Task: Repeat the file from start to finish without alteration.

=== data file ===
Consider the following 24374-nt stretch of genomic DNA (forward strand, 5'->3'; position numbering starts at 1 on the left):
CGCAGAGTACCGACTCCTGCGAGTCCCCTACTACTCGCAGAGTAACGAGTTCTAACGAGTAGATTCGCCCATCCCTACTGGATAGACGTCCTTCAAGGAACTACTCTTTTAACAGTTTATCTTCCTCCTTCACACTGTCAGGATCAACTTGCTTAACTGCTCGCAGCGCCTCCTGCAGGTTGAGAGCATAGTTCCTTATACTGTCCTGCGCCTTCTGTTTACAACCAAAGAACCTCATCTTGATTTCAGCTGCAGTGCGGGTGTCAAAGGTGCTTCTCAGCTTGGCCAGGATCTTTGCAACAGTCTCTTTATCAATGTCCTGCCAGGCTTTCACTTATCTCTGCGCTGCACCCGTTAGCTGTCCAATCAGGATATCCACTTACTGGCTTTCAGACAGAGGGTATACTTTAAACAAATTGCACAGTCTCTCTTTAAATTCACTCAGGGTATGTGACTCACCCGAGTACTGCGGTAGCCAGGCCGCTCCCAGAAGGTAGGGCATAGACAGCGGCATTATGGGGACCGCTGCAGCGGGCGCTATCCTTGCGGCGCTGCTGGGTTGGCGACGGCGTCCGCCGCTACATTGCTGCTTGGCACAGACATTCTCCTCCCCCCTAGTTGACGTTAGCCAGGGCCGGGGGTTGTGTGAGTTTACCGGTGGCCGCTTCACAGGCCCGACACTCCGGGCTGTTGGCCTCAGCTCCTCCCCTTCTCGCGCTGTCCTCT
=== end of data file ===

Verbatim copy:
Consider the following 24374-nt stretch of genomic DNA (forward strand, 5'->3'; position numbering starts at 1 on the left):
CGCAGAGTACCGACTCCTGCGAGTCCCCTACTACTCGCAGAGTAACGAGTTCTAACGAGTAGATTCGCCCATCCCTACTGGATAGACGTCCTTCAAGGAACTACTCTTTTAACAGTTTATCTTCCTCCTTCACACTGTCAGGATCAACTTGCTTAACTGCTCGCAGCGCCTCCTGCAGGTTGAGAGCATAGTTCCTTATACTGTCCTGCGCCTTCTGTTTACAACCAAAGAACCTCATCTTGATTTCAGCTGCAGTGCGGGTGTCAAAGGTGCTTCTCAGCTTGGCCAGGATCTTTGCAACAGTCTCTTTATCAATGTCCTGCCAGGCTTTCACTTATCTCTGCGCTGCACCCGTTAGCTGTCCAATCAGGATATCCACTTACTGGCTTTCAGACAGAGGGTATACTTTAAACAAATTGCACAGTCTCTCTTTAAATTCACTCAGGGTATGTGACTCACCCGAGTACTGCGGTAGCCAGGCCGCTCCCAGAAGGTAGGGCATAGACAGCGGCATTATGGGGACCGCTGCAGCGGGCGCTATCCTTGCGGCGCTGCTGGGTTGGCGACGGCGTCCGCCGCTACATTGCTGCTTGGCACAGACATTCTCCTCCCCCCTAGTTGACGTTAGCCAGGGCCGGGGGTTGTGTGAGTTTACCGGTGGCCGCTTCACAGGCCCGACACTCCGGGCTGTTGGCCTCAGCTCCTCCCCTTCTCGCGCTGTCCTCT